Question about Watches
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Posted on Jan 02, 2017
First you must say what type as there are differences depending on the mfg and model.Be the following basics apply.
1- Put the stem in the setting position (usually pulled out if stem set).
2 Them open cover to expose the movement. ( Screw off or snap open).
3- Remove the movement (Usually held in place with 2 screws at the outer edge.
4-Then if there is a screw in the part that holds the stem loosen that.
5- The stem can be held with a pair of pliers on the flat and the crown unscrewed. Be careful not to damage the square (FLATS), with the pliers. A rag or other safety measure should be taken.
6- then inside the stem hole, looking from the ouside the is an annular area around the stem that has a ferrule screwed into the case this has to be unscrewed and will bring out the stem and the ferrule.
This siounds complicated but the steps are more involved to write than they are to perform.
There are many variations to this process, and each type should be understood before proceeding.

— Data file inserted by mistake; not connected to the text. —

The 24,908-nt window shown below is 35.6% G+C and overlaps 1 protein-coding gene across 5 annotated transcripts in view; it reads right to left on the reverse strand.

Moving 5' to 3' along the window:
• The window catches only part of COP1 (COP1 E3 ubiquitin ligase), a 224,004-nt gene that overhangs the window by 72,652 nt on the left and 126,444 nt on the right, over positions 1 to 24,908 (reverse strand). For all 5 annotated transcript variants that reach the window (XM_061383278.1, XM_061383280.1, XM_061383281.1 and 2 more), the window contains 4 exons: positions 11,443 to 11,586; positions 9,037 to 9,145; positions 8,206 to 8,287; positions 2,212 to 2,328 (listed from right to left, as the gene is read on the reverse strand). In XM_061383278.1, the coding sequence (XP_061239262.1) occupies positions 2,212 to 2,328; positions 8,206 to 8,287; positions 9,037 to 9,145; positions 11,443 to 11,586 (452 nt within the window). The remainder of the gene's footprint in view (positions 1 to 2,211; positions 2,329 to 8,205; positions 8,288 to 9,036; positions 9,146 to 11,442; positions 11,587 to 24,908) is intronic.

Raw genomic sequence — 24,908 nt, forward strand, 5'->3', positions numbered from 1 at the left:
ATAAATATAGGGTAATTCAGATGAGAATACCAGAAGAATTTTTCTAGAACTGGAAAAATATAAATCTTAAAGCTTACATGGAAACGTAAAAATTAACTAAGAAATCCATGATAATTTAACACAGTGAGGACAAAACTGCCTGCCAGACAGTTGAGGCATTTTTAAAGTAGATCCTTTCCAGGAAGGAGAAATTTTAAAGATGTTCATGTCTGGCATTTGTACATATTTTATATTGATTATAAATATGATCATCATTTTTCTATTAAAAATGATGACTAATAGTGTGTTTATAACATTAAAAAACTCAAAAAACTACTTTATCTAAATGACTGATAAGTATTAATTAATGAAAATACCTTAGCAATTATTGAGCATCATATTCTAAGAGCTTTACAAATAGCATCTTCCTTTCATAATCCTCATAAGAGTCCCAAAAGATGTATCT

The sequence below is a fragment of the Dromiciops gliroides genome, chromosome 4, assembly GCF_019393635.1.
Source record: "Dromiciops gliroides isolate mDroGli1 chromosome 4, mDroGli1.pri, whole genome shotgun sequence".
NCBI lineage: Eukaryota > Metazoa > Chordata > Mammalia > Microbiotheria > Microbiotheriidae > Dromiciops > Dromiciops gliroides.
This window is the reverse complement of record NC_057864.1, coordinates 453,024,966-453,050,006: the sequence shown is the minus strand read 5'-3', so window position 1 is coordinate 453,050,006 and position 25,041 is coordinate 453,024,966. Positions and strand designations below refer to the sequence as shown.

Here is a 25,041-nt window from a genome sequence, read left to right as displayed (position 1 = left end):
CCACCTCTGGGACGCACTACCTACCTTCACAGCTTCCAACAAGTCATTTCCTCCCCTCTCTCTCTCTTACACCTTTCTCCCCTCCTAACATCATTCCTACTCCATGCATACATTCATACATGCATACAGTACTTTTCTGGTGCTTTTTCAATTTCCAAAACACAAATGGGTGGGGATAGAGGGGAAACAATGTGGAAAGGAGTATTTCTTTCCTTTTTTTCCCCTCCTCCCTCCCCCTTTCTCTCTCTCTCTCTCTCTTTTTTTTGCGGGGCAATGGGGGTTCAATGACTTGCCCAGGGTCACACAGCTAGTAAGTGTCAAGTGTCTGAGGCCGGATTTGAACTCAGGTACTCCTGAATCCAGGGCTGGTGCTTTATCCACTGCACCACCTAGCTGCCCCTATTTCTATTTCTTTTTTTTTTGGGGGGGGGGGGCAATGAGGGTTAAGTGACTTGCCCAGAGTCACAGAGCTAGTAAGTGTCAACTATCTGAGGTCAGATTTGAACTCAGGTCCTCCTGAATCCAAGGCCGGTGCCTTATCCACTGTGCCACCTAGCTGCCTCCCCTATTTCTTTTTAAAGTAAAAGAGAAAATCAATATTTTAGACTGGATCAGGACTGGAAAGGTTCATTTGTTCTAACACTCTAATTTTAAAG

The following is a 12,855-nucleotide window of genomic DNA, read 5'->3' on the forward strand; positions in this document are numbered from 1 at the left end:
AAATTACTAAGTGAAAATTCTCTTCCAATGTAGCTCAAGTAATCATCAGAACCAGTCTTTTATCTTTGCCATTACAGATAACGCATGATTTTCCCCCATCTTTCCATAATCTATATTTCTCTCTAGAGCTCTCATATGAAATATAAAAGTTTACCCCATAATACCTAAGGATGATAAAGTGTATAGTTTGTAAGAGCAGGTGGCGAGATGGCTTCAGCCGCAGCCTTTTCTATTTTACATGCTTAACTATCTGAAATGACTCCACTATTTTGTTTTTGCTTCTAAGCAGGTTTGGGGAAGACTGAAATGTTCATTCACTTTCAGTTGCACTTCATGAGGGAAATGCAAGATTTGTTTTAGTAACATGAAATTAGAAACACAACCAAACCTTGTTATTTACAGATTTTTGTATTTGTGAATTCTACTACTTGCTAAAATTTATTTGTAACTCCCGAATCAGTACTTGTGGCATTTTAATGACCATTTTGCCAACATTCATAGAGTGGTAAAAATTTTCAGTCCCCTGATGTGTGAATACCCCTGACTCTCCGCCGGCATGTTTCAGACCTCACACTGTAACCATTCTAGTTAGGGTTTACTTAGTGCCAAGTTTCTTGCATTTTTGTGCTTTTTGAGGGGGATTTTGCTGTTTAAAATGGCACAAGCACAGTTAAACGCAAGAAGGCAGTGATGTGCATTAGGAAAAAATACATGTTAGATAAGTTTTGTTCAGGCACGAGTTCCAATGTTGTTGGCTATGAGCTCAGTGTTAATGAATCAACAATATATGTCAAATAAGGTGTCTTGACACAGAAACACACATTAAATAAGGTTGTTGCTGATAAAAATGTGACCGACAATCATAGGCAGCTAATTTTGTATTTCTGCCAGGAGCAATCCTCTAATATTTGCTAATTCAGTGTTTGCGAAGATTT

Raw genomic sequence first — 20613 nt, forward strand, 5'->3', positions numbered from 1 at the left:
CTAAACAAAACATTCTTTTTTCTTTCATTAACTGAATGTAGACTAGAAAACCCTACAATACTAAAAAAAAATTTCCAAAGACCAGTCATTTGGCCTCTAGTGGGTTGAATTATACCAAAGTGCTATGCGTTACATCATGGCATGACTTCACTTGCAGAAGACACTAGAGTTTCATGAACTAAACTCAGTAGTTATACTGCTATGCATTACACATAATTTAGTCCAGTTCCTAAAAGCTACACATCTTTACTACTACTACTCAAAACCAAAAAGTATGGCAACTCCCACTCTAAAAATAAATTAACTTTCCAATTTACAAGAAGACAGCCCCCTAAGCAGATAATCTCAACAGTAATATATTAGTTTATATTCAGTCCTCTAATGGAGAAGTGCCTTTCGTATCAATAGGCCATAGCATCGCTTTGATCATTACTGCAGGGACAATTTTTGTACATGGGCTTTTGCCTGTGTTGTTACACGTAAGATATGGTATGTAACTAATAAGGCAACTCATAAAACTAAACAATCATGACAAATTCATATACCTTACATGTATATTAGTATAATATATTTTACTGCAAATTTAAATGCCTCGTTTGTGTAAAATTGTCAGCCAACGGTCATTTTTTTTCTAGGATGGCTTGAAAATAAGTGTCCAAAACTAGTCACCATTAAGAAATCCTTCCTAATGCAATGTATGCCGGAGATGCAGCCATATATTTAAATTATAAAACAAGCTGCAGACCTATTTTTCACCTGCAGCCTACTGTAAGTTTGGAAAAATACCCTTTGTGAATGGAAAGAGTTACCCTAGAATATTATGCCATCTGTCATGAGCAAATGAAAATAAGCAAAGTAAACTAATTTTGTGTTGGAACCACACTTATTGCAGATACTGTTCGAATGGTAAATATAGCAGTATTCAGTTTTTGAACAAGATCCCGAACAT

Posted on Nov 24, 2009
If you go to the web site "www.antique-pocket-watch.com/waltham-pocket-watch.html", you will find information about Waltham watches and if you read the serial number off the movement (open the back and read it off the back plate), you may be able to find out the year of manufacture.
Posted on Feb 10, 2010
Testimonial: "thank you, your information helped me identify the year and information needed"
Pocket watch manufactured 1917-1918
Seek professional help for watch value.
In short, demand for antiques pocket watches are up the real question is what is it worth to you?
Keeping it in running condition increases its value to you and the next generation.
Hope this tip helps.
Posted on Mar 21, 2010
mcdevito75 here, You can try online at Continental watch.com However the numbers on the movement itself count the most, numbers on the watch face and back cover help. HINT!! -- If your Continental Watch has thick hands It"s most likely before 1965, if your watch has thin hands it"s most likely after 1965. Best bet, look for a small watch repair shop in your area, they can guide you too a shop that will know if they don"t. Also, you can check with any Antique shops in your area too.
Posted on Jul 03, 2010
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